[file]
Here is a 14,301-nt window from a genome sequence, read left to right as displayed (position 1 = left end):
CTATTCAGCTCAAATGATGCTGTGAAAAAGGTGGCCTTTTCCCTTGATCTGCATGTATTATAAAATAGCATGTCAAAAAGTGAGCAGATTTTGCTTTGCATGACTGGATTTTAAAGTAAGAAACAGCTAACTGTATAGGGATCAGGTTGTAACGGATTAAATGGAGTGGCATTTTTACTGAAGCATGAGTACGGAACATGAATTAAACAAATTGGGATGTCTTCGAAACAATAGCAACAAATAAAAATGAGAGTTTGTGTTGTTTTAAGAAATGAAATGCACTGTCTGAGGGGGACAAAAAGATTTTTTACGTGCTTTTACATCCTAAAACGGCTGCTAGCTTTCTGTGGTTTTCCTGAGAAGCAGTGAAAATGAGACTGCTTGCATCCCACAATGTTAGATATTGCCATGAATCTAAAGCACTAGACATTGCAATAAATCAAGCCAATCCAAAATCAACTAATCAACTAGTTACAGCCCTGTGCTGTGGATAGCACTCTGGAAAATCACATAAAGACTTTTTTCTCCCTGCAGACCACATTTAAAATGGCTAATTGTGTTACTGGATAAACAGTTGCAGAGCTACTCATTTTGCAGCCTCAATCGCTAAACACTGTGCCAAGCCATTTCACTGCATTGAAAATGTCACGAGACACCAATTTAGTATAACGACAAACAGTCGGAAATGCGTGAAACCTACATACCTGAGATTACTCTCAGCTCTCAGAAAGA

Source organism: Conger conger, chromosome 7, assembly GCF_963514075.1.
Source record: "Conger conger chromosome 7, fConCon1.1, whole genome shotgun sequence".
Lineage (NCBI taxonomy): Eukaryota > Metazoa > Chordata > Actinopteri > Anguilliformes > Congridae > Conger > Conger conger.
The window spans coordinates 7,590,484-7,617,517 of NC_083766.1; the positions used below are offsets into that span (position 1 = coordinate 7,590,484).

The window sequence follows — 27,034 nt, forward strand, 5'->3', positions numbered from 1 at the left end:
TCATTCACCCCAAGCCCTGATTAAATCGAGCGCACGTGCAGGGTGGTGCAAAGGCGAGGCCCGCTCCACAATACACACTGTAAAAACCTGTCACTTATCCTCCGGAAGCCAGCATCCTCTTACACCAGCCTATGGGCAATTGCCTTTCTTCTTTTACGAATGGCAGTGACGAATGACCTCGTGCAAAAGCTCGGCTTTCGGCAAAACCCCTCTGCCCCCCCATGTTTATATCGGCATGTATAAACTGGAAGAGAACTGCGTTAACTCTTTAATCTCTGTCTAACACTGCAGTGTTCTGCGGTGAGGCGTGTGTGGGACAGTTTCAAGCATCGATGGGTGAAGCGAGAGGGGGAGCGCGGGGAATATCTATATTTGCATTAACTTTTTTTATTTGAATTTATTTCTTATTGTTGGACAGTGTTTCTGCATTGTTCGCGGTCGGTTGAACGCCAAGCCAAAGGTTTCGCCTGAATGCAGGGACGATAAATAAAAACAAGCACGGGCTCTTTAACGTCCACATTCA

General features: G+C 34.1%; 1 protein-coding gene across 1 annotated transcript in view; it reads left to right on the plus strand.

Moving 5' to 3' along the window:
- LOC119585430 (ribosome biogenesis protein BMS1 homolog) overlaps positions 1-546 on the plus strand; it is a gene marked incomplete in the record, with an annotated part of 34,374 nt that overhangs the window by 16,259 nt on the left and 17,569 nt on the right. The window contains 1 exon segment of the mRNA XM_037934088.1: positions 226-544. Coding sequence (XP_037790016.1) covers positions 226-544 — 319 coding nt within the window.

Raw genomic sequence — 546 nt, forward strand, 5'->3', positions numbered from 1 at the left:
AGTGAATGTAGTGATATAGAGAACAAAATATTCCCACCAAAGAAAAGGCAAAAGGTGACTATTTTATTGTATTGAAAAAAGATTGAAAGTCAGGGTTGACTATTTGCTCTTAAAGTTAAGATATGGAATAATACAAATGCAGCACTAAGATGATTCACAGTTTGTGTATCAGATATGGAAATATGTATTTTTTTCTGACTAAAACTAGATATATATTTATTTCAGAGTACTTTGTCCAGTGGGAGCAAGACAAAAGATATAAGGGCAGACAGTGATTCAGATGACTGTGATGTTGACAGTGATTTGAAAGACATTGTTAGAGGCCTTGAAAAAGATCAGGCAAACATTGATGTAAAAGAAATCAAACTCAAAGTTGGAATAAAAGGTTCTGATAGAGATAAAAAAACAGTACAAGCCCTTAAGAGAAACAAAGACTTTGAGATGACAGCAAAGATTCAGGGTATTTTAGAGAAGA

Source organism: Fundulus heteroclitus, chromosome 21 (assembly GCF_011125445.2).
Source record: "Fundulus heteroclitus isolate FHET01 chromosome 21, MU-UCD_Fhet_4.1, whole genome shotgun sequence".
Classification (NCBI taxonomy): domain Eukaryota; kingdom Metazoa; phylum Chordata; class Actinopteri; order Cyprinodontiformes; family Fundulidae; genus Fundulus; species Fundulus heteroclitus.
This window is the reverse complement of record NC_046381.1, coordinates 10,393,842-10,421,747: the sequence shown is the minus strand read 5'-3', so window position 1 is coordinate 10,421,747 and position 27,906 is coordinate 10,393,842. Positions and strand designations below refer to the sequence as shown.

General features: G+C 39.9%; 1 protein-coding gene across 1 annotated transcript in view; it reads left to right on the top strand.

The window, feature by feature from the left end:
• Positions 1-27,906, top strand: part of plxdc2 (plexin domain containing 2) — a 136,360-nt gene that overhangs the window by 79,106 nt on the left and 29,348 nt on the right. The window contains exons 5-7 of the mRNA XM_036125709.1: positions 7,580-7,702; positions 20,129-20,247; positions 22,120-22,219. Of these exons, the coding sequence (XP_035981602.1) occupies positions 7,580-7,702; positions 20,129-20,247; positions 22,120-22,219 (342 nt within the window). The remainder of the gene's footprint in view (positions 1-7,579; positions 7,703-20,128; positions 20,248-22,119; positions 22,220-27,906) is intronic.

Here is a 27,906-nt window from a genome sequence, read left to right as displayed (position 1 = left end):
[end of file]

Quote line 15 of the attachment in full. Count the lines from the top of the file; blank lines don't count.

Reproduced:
Source record: "Fundulus heteroclitus isolate FHET01 chromosome 21, MU-UCD_Fhet_4.1, whole genome shotgun sequence".